Dolmens, literally « stone tables » in old Breton, served the function of communal burial places for
waterfront communities. This tomb was doubtless used for centuries by numerous generations as a resting place for their dead.
The dolmen at Onnens, a prehistoric funeral monument, was uncovered in 2000. The discovery was made in the course of large-scale pre-emptive archaeological digs undertaken prior to the construction of the A5 motorway. During the dig at the place called « Praz Berthoud » archaeologists discovered an ensemble of five large blocks of stone.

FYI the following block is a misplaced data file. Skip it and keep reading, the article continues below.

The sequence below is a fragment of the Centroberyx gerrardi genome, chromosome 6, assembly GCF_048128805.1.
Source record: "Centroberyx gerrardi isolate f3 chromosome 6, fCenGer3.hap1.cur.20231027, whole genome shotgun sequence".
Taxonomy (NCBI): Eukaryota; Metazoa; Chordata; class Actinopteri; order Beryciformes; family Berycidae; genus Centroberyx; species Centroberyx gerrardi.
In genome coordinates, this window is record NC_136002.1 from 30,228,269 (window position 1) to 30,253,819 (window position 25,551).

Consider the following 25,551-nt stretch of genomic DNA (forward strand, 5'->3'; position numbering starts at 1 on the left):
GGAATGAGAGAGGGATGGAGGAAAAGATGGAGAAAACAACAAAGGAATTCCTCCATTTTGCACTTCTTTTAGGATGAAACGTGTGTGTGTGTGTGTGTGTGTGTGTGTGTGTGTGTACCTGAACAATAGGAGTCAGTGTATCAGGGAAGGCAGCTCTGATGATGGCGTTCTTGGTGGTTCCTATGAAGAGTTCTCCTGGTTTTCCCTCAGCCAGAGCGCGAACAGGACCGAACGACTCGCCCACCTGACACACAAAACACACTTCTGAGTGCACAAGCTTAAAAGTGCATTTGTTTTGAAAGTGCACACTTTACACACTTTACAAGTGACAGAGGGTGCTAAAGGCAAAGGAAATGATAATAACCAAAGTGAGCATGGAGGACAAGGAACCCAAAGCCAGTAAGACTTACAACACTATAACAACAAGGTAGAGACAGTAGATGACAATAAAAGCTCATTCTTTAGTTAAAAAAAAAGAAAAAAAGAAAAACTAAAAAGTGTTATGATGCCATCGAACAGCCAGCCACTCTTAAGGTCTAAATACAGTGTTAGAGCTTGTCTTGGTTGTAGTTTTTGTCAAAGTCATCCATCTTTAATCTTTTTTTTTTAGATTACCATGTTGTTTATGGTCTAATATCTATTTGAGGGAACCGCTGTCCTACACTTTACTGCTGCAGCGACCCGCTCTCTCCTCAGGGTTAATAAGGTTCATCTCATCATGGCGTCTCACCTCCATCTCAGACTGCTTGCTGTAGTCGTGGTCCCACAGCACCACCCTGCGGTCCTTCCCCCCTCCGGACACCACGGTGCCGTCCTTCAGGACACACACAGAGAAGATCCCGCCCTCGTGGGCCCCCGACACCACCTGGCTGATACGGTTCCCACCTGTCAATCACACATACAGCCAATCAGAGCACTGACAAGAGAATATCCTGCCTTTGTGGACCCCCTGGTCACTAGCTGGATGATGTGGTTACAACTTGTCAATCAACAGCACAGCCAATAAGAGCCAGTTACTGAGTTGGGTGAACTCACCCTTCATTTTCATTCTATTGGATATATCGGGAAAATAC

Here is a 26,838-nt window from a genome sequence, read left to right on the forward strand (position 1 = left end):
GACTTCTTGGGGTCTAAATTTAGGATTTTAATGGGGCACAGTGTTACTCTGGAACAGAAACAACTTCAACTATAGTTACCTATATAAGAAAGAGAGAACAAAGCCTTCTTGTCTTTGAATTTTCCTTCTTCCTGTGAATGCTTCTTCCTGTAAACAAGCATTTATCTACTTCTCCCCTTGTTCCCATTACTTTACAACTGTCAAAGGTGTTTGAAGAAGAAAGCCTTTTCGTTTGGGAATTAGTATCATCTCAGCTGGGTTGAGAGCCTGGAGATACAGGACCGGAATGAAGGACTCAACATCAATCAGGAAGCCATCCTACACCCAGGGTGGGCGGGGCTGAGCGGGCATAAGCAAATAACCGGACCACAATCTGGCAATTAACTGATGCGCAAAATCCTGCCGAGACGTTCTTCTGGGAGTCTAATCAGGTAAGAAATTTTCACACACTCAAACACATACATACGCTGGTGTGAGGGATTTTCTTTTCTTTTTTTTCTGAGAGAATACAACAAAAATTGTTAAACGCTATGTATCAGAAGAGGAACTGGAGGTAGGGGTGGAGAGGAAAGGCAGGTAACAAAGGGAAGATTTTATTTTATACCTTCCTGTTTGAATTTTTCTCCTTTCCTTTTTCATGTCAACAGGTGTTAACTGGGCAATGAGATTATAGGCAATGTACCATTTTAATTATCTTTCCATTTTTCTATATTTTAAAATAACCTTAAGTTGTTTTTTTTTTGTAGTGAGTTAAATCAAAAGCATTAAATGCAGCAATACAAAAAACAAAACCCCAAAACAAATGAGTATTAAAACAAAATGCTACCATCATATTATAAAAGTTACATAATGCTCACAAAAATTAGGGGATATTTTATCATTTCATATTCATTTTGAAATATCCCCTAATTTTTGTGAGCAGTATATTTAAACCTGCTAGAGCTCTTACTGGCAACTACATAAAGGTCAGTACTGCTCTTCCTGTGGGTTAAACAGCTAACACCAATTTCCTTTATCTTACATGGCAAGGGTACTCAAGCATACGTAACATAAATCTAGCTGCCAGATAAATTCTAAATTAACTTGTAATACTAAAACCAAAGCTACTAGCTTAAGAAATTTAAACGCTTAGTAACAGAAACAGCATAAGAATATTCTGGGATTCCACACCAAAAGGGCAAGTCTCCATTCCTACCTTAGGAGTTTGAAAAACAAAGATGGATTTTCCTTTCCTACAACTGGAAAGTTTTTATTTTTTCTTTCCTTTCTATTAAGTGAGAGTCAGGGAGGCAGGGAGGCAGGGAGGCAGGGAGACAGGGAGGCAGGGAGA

The largest of these slabs measures more than 3.5 metres in length and weighs around six tonnes! Underneath they brought to light six large oval trenches. One of these contained some organic sediment in which were found bones and human teeth.
The monument is impressive. In 2010 it was put back in place a few metres away from its original site, along with the slabs found on site and three new slabs carved from granite from the Tarn. Additional information is to be found on the display boards at the site.
The dolmen at Onnens